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NIV: thoughts and tips

Non Invasive Ventilation (NIV) comes in a variety of forms, machines and names.  It is something that has really changed the way we manage some common ED scenarios, however it is often misunderstood and done poorly.

I have just finished reading through the course manual for an upcoming Emergency Skills Course I am doing next month – and was disappointed by the low priority given to NIV.  CPAP was often being included as an afterthought or a “try if all else fails” option.  However, in the modern ED,  NIV should be front and centre, a first line option in respiratory failure.

Why is this so?

  • My guess is that many junior docs and older docs who trained in the pre-NIV era find it all a bit confusing and are afraid of getting it wrong.
  • Most NIV machines use horribly fancy acronyms to describe what they do and unfortunately there is not a lot of uniformity over different models.  BiPAP, CPAP, EPAP, IPAP, PS…… it can be a little bewildering.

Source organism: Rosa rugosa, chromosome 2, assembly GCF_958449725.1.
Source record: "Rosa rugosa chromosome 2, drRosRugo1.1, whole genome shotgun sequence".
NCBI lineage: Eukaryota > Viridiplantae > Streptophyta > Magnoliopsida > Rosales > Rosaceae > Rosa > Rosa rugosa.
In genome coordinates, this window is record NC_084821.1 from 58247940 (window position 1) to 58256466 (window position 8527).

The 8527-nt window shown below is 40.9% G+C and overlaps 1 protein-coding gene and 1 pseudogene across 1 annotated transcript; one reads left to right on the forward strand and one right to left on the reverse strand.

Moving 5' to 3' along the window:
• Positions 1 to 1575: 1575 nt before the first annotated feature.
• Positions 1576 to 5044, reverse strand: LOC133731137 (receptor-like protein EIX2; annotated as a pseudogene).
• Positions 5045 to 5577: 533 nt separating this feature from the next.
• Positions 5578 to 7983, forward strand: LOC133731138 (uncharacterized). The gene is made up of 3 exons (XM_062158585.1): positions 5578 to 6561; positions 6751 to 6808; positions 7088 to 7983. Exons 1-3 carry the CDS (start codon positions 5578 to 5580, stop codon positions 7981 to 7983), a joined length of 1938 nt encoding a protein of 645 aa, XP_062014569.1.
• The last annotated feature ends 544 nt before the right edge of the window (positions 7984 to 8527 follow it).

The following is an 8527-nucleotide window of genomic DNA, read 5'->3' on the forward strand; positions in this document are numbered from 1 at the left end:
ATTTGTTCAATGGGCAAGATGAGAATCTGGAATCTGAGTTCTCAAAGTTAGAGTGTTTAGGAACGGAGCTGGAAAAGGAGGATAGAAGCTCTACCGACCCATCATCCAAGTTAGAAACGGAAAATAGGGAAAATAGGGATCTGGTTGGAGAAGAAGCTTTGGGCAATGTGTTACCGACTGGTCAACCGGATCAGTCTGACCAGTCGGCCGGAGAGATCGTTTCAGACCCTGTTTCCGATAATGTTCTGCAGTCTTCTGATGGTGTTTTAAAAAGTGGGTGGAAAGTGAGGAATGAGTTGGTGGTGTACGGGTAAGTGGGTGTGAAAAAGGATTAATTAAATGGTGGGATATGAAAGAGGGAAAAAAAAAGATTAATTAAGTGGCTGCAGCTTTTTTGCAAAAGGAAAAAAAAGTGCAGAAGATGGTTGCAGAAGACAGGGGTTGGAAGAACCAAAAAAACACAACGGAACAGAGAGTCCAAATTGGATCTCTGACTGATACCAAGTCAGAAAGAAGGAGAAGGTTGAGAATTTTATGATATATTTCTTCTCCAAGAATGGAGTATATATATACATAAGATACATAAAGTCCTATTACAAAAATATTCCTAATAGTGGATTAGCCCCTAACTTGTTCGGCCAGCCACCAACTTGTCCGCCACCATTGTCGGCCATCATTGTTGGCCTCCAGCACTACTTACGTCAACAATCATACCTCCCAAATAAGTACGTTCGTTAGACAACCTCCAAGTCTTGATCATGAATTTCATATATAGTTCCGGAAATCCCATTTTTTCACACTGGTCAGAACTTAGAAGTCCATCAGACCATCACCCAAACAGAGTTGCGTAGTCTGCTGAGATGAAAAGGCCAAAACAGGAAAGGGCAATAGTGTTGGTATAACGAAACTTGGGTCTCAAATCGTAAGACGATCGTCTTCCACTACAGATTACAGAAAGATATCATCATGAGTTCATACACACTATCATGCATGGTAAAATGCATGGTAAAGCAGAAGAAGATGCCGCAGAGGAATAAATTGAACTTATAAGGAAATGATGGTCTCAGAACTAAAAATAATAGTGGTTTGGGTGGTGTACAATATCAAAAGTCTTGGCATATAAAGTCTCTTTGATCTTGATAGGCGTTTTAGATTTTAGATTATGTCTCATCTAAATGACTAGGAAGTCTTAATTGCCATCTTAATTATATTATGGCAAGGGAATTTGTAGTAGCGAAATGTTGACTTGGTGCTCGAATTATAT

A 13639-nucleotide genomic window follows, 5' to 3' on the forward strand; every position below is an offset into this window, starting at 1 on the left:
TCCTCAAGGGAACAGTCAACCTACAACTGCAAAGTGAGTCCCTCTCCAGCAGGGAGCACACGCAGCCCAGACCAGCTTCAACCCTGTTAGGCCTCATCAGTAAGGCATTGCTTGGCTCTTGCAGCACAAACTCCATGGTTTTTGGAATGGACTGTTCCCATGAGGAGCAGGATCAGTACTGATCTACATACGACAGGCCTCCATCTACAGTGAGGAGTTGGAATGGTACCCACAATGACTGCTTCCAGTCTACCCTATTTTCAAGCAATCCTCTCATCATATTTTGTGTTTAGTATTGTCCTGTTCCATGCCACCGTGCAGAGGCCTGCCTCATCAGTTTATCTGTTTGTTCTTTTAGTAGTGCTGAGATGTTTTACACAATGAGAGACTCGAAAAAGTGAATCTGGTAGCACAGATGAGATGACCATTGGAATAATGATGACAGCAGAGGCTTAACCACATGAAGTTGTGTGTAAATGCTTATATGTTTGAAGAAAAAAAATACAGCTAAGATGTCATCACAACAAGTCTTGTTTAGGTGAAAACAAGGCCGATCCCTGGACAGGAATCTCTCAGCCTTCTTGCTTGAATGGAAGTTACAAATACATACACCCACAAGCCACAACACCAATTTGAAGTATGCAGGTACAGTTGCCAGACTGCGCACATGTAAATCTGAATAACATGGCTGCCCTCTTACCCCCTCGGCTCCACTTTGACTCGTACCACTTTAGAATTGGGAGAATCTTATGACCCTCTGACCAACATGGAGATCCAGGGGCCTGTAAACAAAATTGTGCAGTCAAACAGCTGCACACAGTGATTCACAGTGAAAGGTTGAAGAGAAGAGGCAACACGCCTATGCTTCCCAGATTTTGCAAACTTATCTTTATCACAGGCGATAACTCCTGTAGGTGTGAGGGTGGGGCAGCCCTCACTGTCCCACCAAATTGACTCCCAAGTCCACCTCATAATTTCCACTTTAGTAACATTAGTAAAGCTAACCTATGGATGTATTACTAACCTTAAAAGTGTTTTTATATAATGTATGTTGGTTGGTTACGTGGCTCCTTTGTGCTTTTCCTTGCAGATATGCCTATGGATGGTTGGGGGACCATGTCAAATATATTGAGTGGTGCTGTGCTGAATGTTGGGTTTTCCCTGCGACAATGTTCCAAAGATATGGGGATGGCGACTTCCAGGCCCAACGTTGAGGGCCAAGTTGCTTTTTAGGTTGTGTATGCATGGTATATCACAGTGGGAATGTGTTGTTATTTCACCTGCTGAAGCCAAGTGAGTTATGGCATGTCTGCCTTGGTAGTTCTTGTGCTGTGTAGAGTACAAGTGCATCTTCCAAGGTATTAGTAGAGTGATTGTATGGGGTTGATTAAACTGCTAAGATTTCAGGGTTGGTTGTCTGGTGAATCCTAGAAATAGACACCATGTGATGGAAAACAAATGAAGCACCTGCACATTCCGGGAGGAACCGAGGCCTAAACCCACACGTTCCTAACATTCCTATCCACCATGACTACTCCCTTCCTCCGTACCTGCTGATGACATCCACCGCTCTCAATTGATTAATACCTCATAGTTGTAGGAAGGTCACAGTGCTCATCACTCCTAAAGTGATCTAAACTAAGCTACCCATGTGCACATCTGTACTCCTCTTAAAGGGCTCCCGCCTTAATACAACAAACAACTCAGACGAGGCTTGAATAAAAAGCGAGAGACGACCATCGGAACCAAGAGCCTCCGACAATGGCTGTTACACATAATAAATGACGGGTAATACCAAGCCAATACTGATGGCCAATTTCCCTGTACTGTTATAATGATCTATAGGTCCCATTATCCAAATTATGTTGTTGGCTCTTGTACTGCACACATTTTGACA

• There are plenty of myths and overly rigid lists of indications, contraindications and no-nos for NIV – this is an area of practice where the evidence is still convulsing and new uses and protocols are being devised – so it will confuse the newcomer.
  • NIV can do harm – pop a pneumothorax, crash the BP, barotrauma etc – but most of these are uncommon, and certainly less problematic than the alternative – namely intubation and ventilation!

The fact is though, that NIV can really turn a dire situation into a manageable one in a short period of time.  This is a wonderful tool for those of us who work in remote settings, where there is not much back-up and we need to temporize critically ill patients until help can arrive.  Used well, NIV is a powerful tool in our small hospitals, so I thought I would collate some pearls from the ether into one place for your reference and guidance.

Indications for NIV – the list is growing, but as of now it includes:

  • Good evidence and experience for NIV in acute pulmonary oedema, COPD exacerbation, immunocompromised patients.  Neonatal use is common in RDS, premature lung disease.
  • Some evidence and increasing experience for NIV in : severe asthma, pneumonia, CF, postoperative respiratory failure
  • Emerging, but unproven use in :  neurological disease (eg AMS), traumatic chest injury, ARDS